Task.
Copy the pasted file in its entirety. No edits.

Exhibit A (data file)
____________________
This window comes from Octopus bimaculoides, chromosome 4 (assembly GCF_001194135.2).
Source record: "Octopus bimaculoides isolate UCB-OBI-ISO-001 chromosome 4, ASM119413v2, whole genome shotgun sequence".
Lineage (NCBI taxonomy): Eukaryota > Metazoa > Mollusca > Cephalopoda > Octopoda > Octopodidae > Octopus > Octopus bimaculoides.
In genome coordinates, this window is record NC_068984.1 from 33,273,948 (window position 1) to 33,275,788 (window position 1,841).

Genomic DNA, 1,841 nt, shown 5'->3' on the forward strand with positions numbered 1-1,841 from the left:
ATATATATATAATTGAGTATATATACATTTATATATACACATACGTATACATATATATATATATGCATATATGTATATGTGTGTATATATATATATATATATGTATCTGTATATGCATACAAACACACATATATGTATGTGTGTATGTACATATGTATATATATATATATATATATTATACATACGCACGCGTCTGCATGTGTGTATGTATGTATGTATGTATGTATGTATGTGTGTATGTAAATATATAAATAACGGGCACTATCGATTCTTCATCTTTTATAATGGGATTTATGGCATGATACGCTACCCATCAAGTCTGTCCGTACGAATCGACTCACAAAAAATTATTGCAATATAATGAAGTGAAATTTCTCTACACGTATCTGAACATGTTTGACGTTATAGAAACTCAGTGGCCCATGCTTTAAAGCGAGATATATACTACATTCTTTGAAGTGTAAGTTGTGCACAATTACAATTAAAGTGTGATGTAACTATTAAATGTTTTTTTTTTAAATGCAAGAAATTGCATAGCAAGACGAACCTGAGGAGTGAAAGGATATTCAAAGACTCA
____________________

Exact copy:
This window comes from Octopus bimaculoides, chromosome 4 (assembly GCF_001194135.2).
Source record: "Octopus bimaculoides isolate UCB-OBI-ISO-001 chromosome 4, ASM119413v2, whole genome shotgun sequence".
Lineage (NCBI taxonomy): Eukaryota > Metazoa > Mollusca > Cephalopoda > Octopoda > Octopodidae > Octopus > Octopus bimaculoides.
In genome coordinates, this window is record NC_068984.1 from 33,273,948 (window position 1) to 33,275,788 (window position 1,841).

Genomic DNA, 1,841 nt, shown 5'->3' on the forward strand with positions numbered 1-1,841 from the left:
ATATATATATAATTGAGTATATATACATTTATATATACACATACGTATACATATATATATATATGCATATATGTATATGTGTGTATATATATATATATATATGTATCTGTATATGCATACAAACACACATATATGTATGTGTGTATGTACATATGTATATATATATATATATATATTATACATACGCACGCGTCTGCATGTGTGTATGTATGTATGTATGTATGTATGTATGTGTGTATGTAAATATATAAATAACGGGCACTATCGATTCTTCATCTTTTATAATGGGATTTATGGCATGATACGCTACCCATCAAGTCTGTCCGTACGAATCGACTCACAAAAAATTATTGCAATATAATGAAGTGAAATTTCTCTACACGTATCTGAACATGTTTGACGTTATAGAAACTCAGTGGCCCATGCTTTAAAGCGAGATATATACTACATTCTTTGAAGTGTAAGTTGTGCACAATTACAATTAAAGTGTGATGTAACTATTAAATGTTTTTTTTTTAAATGCAAGAAATTGCATAGCAAGACGAACCTGAGGAGTGAAAGGATATTCAAAGACTCA